Academic staff often lament their students’ abilities to write for academic purposes. To address these writing challenges, faculty members can seek support from their university writing centres. Despite the expertise that can be found in areas of writing pedagogy in this location, these partnerships can often be asymmetrical with the academic staff members’ ways of knowing overpowering those belonging to members of the writing centre. Perhaps these issues of inequity and disregard between disciplines are one reason at least half the collaborations that form in universities context fizzle rather than flourish. This article reports on findings from a reflective investigation done by three members of a collaboration that is currently flourishing in its efforts to help first and final year chemistry students learn how to write for academic and research purposes in their discipline at one university of technology in South Africa. Using in-depth interviews, we, two members of the chemistry department and the coordinator of the university writing centre, reflected on our experiences beginning, implementing, and moving the partnership forward. From this reflective process, we have realised that the team members possess particular characteristics (i.e. ways of thinking and being) that have perhaps enabled this enterprise to successful work towards its goal.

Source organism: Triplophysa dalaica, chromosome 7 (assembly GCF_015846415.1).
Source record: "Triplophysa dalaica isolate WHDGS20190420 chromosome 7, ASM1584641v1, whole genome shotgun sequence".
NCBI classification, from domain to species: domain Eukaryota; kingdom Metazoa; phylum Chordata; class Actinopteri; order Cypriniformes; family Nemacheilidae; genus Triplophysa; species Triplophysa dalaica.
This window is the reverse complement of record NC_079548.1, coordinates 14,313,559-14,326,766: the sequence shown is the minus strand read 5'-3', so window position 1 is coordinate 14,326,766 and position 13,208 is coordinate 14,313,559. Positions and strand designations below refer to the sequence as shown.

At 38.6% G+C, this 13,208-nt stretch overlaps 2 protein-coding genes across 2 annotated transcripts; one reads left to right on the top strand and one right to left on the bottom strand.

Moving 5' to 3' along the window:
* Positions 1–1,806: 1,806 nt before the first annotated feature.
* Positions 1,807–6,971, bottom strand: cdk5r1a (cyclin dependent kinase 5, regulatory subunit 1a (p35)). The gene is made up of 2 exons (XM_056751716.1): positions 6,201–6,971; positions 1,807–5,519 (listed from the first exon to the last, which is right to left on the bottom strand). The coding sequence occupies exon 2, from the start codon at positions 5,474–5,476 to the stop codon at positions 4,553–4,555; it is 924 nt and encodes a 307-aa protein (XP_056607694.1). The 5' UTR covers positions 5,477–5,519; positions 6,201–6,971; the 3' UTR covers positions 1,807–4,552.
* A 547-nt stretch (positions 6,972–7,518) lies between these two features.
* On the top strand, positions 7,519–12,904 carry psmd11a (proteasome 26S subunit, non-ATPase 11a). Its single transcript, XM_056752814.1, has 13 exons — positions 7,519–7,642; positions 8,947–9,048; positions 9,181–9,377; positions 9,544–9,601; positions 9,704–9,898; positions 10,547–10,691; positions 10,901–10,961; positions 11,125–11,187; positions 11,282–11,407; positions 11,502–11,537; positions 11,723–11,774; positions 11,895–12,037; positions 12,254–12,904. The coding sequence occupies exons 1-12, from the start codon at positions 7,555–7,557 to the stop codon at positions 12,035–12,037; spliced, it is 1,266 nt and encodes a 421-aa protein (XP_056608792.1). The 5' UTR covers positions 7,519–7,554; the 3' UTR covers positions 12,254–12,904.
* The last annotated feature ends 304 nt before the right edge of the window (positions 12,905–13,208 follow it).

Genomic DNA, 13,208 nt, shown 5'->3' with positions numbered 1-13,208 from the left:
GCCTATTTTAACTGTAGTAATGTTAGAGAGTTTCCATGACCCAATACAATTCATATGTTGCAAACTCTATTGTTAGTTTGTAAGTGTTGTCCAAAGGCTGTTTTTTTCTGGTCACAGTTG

Practitioner Notes

  1. Article provides insights from an in-depth reflection on a symmetrical collaboration between academic and academic support staff.
  2. Collaborators' willingness to learn about others' disciplines and research could be key components in building effective partnerships that can help students learn how to write for their disciplines of study.
  3. Teaching and learning centres should not only help develop academic staff's pedagogic capacities but also their willingness to continue to learn from others outside of their disciplines.